The European Commission’s attempt to impose a surprise £1.7bn surcharge on Britain intensified today as Prime Minister David Cameron repeated his refusal to hand over the sum by that deadline, although he left open the possibility of paying a smaller amount at a later stage. On the other hand, Commission in Brussels claimed the Government should have known about the demand for cash and warning that refusal to pay could put the UK’s £3bn-a-year EU rebate in jeopardy.
Mr Cameron said: “Britain will not be paying 2billion euros to anyone on December 1 and we reject this scale of payment. We will be challenging this.” But later a spokesman said that in the past, Britain had been happy to pay sums of ‘the low hundreds of millions’ – indicating that the UK may end up paying a similar amount this time.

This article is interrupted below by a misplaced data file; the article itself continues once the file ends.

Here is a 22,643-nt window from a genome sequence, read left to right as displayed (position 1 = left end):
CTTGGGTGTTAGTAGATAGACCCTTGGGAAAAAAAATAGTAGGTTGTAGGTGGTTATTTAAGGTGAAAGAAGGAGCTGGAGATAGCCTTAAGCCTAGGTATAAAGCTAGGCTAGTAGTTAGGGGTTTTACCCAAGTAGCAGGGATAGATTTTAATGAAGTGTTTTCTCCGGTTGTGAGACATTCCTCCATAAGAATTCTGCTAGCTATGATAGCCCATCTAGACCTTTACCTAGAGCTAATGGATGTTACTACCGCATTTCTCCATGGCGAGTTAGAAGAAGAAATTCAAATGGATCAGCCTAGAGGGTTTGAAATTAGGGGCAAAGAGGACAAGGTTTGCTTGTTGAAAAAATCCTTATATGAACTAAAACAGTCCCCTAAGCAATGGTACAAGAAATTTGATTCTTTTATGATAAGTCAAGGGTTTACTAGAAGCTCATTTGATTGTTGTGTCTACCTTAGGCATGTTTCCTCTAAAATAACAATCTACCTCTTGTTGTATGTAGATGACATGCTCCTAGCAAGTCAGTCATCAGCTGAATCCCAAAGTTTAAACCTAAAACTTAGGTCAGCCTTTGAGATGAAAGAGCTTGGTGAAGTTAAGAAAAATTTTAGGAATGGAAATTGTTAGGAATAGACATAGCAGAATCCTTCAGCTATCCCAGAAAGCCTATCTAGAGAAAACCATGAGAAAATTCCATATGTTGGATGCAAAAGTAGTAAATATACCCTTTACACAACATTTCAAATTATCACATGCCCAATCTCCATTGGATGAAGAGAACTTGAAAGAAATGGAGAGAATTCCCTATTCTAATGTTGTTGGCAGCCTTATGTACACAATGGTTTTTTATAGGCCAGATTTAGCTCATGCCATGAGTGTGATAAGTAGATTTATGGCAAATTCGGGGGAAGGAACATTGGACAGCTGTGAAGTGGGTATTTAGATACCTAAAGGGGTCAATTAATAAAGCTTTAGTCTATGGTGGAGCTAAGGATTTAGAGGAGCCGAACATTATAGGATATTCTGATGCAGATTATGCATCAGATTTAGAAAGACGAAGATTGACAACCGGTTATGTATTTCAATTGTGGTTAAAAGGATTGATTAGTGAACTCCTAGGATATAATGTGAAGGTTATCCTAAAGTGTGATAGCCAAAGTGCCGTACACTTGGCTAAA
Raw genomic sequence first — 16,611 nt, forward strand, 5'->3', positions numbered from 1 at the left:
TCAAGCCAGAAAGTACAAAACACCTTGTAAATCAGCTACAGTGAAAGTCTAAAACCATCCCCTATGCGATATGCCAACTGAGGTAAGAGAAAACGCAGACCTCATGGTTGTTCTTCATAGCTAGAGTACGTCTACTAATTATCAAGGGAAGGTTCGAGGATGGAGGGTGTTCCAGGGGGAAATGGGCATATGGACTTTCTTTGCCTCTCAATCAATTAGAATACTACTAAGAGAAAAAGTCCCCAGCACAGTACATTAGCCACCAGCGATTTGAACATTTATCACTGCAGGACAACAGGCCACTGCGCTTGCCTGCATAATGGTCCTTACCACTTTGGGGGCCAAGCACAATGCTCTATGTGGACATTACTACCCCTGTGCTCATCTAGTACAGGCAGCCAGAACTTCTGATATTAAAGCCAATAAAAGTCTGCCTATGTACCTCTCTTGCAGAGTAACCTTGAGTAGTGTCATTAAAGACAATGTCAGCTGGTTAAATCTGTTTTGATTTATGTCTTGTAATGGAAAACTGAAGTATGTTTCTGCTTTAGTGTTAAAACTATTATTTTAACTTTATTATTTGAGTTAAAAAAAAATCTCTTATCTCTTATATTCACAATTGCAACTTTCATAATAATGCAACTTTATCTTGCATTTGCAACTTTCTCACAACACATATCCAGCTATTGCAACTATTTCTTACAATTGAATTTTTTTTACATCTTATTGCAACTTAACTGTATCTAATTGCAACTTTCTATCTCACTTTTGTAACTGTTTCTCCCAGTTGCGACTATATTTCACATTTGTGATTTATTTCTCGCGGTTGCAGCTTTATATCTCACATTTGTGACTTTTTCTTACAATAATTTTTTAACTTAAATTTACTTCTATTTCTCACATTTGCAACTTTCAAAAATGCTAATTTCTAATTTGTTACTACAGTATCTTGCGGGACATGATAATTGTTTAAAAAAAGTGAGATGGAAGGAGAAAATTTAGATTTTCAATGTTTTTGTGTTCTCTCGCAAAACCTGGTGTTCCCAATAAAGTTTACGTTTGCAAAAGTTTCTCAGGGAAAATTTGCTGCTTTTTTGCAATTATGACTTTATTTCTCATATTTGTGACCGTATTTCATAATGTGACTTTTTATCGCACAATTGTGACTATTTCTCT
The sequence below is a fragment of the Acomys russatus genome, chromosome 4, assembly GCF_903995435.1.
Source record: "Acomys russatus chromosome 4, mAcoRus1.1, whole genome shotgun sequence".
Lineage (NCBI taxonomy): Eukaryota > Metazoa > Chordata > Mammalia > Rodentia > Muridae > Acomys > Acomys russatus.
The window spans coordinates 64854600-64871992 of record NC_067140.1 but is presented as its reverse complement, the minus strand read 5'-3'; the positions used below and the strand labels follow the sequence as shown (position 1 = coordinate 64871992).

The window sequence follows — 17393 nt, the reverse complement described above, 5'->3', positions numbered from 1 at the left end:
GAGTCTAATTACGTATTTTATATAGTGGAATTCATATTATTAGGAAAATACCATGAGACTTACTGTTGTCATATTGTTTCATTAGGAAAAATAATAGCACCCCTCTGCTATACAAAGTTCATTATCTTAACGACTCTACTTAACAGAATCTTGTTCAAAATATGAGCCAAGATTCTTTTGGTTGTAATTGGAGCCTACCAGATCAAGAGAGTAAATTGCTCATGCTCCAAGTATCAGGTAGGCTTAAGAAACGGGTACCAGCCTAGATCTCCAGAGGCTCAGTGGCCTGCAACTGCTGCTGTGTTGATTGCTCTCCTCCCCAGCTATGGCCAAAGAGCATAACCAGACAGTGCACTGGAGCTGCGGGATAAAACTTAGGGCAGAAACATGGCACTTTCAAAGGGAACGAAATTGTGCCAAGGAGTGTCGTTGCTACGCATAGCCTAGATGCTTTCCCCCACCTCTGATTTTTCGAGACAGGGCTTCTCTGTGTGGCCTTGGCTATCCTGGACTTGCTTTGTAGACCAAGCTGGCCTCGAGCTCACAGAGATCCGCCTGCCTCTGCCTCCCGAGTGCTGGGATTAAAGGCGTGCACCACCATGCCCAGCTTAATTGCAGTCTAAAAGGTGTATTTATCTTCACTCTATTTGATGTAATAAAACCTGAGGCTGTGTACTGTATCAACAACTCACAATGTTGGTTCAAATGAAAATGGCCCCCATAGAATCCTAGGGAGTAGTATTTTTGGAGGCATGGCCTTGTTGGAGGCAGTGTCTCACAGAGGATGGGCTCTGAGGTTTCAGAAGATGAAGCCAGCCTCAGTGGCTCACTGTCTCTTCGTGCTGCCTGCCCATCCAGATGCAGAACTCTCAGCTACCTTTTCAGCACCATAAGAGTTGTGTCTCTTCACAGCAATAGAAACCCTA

The Prime Minister was accused of being ‘asleep at the wheel’ by Ed Miliband. He claimed the Office for National Statistics had been working on the changes since 2012 and publicly stated in May that they would impact on the UK’s contribution, while then-Treasury minister Nicky Morgan said in March that the Government was giving ‘high priority’ to addressing them.
Britain was hit with the higher bill because its economy has become more successful, something evidenced by data provided by its own Office for National Statistics. Other EU states were clobbered with painful bills too, and in the past Britain has been the beneficiary of such EU budget redistributions.
The row and the way it has been spun by the popular press and politicians shows Britain’s decades-old distrust of the EU, a political shift towards greater Euroscepticism, and the intemperate nature of any debate about Europe in Britain. It also illustrated how the rise of the anti-EU UK Independence Party (Ukip) has dramatically shifted the political centre of gravity towards Euroscepticism.